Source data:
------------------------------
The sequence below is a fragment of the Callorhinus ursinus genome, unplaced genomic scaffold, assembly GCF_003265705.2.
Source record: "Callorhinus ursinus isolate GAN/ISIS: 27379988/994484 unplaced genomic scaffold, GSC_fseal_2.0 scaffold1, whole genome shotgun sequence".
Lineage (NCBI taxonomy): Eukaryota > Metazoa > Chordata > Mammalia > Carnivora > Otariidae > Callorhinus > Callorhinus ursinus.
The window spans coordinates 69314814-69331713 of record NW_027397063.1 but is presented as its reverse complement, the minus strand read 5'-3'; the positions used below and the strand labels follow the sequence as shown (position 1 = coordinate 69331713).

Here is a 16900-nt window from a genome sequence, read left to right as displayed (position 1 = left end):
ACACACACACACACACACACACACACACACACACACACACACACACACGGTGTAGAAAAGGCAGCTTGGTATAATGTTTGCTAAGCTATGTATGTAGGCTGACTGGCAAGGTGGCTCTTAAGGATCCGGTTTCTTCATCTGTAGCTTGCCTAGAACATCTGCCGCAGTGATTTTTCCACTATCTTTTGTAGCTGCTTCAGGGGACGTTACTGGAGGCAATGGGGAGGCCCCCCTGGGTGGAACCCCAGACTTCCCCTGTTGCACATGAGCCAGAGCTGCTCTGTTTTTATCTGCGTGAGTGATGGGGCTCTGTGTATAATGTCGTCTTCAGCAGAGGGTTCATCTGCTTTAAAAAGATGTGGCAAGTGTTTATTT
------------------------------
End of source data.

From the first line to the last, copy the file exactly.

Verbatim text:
The sequence below is a fragment of the Callorhinus ursinus genome, unplaced genomic scaffold, assembly GCF_003265705.2.
Source record: "Callorhinus ursinus isolate GAN/ISIS: 27379988/994484 unplaced genomic scaffold, GSC_fseal_2.0 scaffold1, whole genome shotgun sequence".
Lineage (NCBI taxonomy): Eukaryota > Metazoa > Chordata > Mammalia > Carnivora > Otariidae > Callorhinus > Callorhinus ursinus.
The window spans coordinates 69314814-69331713 of record NW_027397063.1 but is presented as its reverse complement, the minus strand read 5'-3'; the positions used below and the strand labels follow the sequence as shown (position 1 = coordinate 69331713).

Here is a 16900-nt window from a genome sequence, read left to right as displayed (position 1 = left end):
ACACACACACACACACACACACACACACACACACACACACACACACACGGTGTAGAAAAGGCAGCTTGGTATAATGTTTGCTAAGCTATGTATGTAGGCTGACTGGCAAGGTGGCTCTTAAGGATCCGGTTTCTTCATCTGTAGCTTGCCTAGAACATCTGCCGCAGTGATTTTTCCACTATCTTTTGTAGCTGCTTCAGGGGACGTTACTGGAGGCAATGGGGAGGCCCCCCTGGGTGGAACCCCAGACTTCCCCTGTTGCACATGAGCCAGAGCTGCTCTGTTTTTATCTGCGTGAGTGATGGGGCTCTGTGTATAATGTCGTCTTCAGCAGAGGGTTCATCTGCTTTAAAAAGATGTGGCAAGTGTTTATTT